Oracle misses as it struggles to reinvent itself
The business software company couldn't meet sales or profit expectations in its recent quarter amid a transition to cloud software.
Oracle (ORCL) once again missed earnings expectations Tuesday and saw shares drop in after-hours trading as investors punished the stock.
The business software company is going through a transitional period, so few analysts expected big results in the quarter. Still, the company couldn't deliver the sales and profit Wall Street wanted to see.
Third-quarter earnings came in at 68 cents a share, about 2 cents lower than that analysts expected. Revenue arrived at $9.31 billion, which was also lower than the Street estimate of $9.36 billion.
Despite the earnings miss, Oracle's earnings per share were up 5 percent from the year-ago period. Sales were up 4 percent year-over-year.
The stock fell more than 5 percent in after-hours trading to $36.81.
Historically, these kinds of misses are unusual for Oracle. But analysts have given the company a good deal of leeway as it struggles to rejuvenate growth and transition to cloud software applications.
"I think Oracle is also going through a reinvention," Global Equities Research analyst Trip Chowdhry told Benzinga. "They are reinventing themselves. So it may take, probably, more than a few quarters. I think the revenue catalyst will come around October of this year."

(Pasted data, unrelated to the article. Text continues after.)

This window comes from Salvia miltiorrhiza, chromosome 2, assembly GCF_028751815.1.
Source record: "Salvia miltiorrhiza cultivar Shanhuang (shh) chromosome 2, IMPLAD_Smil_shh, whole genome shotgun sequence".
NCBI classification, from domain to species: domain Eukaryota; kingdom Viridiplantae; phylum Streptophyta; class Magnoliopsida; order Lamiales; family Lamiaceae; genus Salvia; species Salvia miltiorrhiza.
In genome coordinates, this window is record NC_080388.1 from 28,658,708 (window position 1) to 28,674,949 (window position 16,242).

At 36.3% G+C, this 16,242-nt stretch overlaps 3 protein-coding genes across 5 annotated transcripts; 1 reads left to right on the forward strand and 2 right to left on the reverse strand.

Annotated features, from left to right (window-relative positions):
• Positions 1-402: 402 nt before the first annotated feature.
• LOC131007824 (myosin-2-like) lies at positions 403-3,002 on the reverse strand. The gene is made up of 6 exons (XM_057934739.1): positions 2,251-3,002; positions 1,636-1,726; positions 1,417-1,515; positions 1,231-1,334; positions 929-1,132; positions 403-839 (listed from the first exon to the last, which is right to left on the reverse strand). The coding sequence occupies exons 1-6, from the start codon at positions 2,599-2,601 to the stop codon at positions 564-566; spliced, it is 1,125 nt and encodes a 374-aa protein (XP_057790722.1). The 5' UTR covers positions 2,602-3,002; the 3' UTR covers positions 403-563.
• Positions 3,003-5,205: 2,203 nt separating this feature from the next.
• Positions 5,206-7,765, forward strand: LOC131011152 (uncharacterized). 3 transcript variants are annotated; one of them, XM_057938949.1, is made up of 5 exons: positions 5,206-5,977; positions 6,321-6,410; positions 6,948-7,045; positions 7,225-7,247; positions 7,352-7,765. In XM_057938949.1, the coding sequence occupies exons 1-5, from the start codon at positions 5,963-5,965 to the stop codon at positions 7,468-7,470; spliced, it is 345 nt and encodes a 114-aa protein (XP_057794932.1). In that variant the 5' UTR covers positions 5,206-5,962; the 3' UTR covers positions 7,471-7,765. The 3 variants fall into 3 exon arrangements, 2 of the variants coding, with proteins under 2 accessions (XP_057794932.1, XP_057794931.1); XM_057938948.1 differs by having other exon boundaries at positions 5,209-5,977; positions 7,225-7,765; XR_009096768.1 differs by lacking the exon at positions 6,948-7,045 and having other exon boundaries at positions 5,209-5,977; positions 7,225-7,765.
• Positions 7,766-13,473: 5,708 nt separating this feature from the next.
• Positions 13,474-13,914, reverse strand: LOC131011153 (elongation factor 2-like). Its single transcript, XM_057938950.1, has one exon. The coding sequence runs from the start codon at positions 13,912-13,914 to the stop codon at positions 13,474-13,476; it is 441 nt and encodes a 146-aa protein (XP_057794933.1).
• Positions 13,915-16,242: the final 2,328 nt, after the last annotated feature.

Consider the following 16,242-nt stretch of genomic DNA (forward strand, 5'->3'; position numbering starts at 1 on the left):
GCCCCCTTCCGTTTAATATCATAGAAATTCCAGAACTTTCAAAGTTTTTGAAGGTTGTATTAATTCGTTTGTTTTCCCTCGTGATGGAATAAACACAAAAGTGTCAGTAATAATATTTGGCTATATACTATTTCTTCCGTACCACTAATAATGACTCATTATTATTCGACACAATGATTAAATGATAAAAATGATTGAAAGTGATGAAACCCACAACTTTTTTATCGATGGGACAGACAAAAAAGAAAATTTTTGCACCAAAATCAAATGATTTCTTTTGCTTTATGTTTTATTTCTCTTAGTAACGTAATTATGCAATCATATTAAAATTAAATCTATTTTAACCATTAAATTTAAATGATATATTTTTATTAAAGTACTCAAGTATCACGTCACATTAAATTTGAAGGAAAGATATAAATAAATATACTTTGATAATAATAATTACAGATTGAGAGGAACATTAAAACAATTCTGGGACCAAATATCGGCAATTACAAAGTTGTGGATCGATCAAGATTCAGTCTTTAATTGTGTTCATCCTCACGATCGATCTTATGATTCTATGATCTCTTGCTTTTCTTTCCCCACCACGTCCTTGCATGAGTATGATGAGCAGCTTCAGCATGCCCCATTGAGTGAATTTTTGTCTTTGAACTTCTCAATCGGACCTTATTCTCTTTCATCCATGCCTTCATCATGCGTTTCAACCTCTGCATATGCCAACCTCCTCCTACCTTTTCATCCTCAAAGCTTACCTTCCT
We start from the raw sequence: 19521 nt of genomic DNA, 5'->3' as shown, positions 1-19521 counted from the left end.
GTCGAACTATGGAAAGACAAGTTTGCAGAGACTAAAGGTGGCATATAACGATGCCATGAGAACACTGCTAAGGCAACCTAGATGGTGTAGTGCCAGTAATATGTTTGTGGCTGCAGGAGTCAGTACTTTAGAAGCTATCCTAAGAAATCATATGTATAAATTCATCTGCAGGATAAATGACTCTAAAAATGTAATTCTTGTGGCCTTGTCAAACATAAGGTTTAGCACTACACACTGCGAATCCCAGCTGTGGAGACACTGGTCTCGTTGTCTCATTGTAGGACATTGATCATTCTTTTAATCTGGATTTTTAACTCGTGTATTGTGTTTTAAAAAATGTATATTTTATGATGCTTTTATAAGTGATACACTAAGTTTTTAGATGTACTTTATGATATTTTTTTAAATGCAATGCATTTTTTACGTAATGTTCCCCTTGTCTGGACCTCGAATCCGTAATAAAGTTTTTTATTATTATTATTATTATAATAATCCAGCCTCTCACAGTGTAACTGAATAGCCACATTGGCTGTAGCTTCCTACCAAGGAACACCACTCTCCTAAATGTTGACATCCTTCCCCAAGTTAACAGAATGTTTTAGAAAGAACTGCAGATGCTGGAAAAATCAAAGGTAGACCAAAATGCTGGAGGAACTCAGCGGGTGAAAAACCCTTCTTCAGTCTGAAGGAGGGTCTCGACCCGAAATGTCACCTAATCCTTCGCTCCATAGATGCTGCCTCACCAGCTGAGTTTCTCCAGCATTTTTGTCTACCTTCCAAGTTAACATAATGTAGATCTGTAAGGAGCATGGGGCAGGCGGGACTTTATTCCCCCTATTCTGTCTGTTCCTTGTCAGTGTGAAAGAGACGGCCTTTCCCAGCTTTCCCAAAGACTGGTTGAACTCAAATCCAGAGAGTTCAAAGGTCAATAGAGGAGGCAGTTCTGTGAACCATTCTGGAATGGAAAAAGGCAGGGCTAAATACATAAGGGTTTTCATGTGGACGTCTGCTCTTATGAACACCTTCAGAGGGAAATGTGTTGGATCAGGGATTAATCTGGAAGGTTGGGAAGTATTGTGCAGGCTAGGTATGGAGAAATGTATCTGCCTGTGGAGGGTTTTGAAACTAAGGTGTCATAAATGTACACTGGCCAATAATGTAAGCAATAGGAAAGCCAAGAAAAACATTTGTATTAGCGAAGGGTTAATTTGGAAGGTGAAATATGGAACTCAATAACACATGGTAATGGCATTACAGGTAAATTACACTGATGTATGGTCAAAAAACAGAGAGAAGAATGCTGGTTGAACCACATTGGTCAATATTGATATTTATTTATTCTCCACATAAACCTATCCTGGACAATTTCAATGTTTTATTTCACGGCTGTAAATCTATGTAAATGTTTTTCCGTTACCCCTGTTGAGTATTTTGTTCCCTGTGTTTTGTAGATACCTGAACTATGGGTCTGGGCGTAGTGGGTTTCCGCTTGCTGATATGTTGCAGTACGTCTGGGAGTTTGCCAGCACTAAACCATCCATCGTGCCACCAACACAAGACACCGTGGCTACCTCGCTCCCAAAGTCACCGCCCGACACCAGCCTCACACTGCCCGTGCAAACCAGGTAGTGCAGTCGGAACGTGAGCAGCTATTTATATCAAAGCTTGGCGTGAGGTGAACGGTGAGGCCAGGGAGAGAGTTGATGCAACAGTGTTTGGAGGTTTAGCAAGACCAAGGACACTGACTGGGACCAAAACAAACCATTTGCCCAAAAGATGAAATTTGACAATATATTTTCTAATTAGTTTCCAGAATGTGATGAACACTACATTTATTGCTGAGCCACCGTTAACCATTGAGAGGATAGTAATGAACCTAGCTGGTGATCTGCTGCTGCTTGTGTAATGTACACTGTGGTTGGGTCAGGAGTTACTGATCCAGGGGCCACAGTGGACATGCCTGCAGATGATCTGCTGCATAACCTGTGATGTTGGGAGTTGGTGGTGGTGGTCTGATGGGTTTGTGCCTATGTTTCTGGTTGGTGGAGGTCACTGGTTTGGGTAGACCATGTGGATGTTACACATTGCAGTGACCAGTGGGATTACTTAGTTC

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Oracle has enjoyed somewhat of an upward trend over the last couple of the years. The stock has risen more than 28 percent since March 2012.
That's a small sum compared to Wall Street's biggest gainers. But Oracle has had some interesting patterns.
The stock plummeted more than 4 percent during the first week of May 2012 and continued to tumble for the next several days. Oracle ultimately lost more than 13 percent of its value between May 2 and May 18, 2012.
After that, the company began to rise again. Oracle gained more than 28 percent over the next four months. There were a few dips along the way, but the gains definitely outweighed the losses.
This has been the trend for Oracle, which went on to have several more growth spurts. There was a downward trend in 2013 that threatened to diminish the company's value, but Oracle ultimately overcame it and is slowly approaching its all-time high of $45.47, which was achieved in August 2000.
The stock closed Tuesday up 1.6 percent to $38.83 (up 1.6 percent).
The lower-than-expected earnings results indicate that Oracle may still have some work to do before it can provide Wall Street with the level of growth it desires. That said, Chowdhry believes that the company will ultimately persevere.
"Historically, Oracle has proven that it can reinvent themselves and it can make smart acquisitions and they can overcome [its] threats and challenges," Chowdhry concluded, noting that the revenue catalysts are at least six to eight months away.
Disclosure: At the time of this writing, Louis Bedigian had no position in the equities mentioned in this report.
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